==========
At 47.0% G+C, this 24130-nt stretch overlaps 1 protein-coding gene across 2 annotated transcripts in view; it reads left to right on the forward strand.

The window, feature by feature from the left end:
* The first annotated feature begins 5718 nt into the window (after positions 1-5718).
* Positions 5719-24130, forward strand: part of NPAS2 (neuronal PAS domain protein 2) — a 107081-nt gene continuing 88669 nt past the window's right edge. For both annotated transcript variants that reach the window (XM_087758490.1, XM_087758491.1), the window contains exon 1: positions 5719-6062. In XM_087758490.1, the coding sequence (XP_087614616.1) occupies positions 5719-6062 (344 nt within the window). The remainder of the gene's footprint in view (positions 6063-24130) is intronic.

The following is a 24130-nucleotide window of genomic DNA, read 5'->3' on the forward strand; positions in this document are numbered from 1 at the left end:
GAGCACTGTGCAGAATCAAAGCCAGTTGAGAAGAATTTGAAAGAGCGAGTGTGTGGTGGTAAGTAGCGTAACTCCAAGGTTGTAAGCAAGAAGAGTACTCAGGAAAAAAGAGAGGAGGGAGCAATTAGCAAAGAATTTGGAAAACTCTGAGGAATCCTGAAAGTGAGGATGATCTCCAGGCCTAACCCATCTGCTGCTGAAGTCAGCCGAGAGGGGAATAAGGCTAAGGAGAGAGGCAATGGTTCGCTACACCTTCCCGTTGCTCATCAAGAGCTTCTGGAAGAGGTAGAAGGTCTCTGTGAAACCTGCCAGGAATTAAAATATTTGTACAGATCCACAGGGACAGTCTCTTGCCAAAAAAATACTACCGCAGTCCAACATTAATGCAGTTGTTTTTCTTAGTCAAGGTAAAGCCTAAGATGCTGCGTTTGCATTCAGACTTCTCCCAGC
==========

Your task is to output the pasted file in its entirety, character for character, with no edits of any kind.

At 47.0% G+C, this 24130-nt stretch overlaps 1 protein-coding gene across 2 annotated transcripts in view; it reads left to right on the forward strand.

The window, feature by feature from the left end:
* The first annotated feature begins 5718 nt into the window (after positions 1-5718).
* Positions 5719-24130, forward strand: part of NPAS2 (neuronal PAS domain protein 2) — a 107081-nt gene continuing 88669 nt past the window's right edge. For both annotated transcript variants that reach the window (XM_087758490.1, XM_087758491.1), the window contains exon 1: positions 5719-6062. In XM_087758490.1, the coding sequence (XP_087614616.1) occupies positions 5719-6062 (344 nt within the window). The remainder of the gene's footprint in view (positions 6063-24130) is intronic.

The following is a 24130-nucleotide window of genomic DNA, read 5'->3' on the forward strand; positions in this document are numbered from 1 at the left end:
GAGCACTGTGCAGAATCAAAGCCAGTTGAGAAGAATTTGAAAGAGCGAGTGTGTGGTGGTAAGTAGCGTAACTCCAAGGTTGTAAGCAAGAAGAGTACTCAGGAAAAAAGAGAGGAGGGAGCAATTAGCAAAGAATTTGGAAAACTCTGAGGAATCCTGAAAGTGAGGATGATCTCCAGGCCTAACCCATCTGCTGCTGAAGTCAGCCGAGAGGGGAATAAGGCTAAGGAGAGAGGCAATGGTTCGCTACACCTTCCCGTTGCTCATCAAGAGCTTCTGGAAGAGGTAGAAGGTCTCTGTGAAACCTGCCAGGAATTAAAATATTTGTACAGATCCACAGGGACAGTCTCTTGCCAAAAAAATACTACCGCAGTCCAACATTAATGCAGTTGTTTTTCTTAGTCAAGGTAAAGCCTAAGATGCTGCGTTTGCATTCAGACTTCTCCCAGC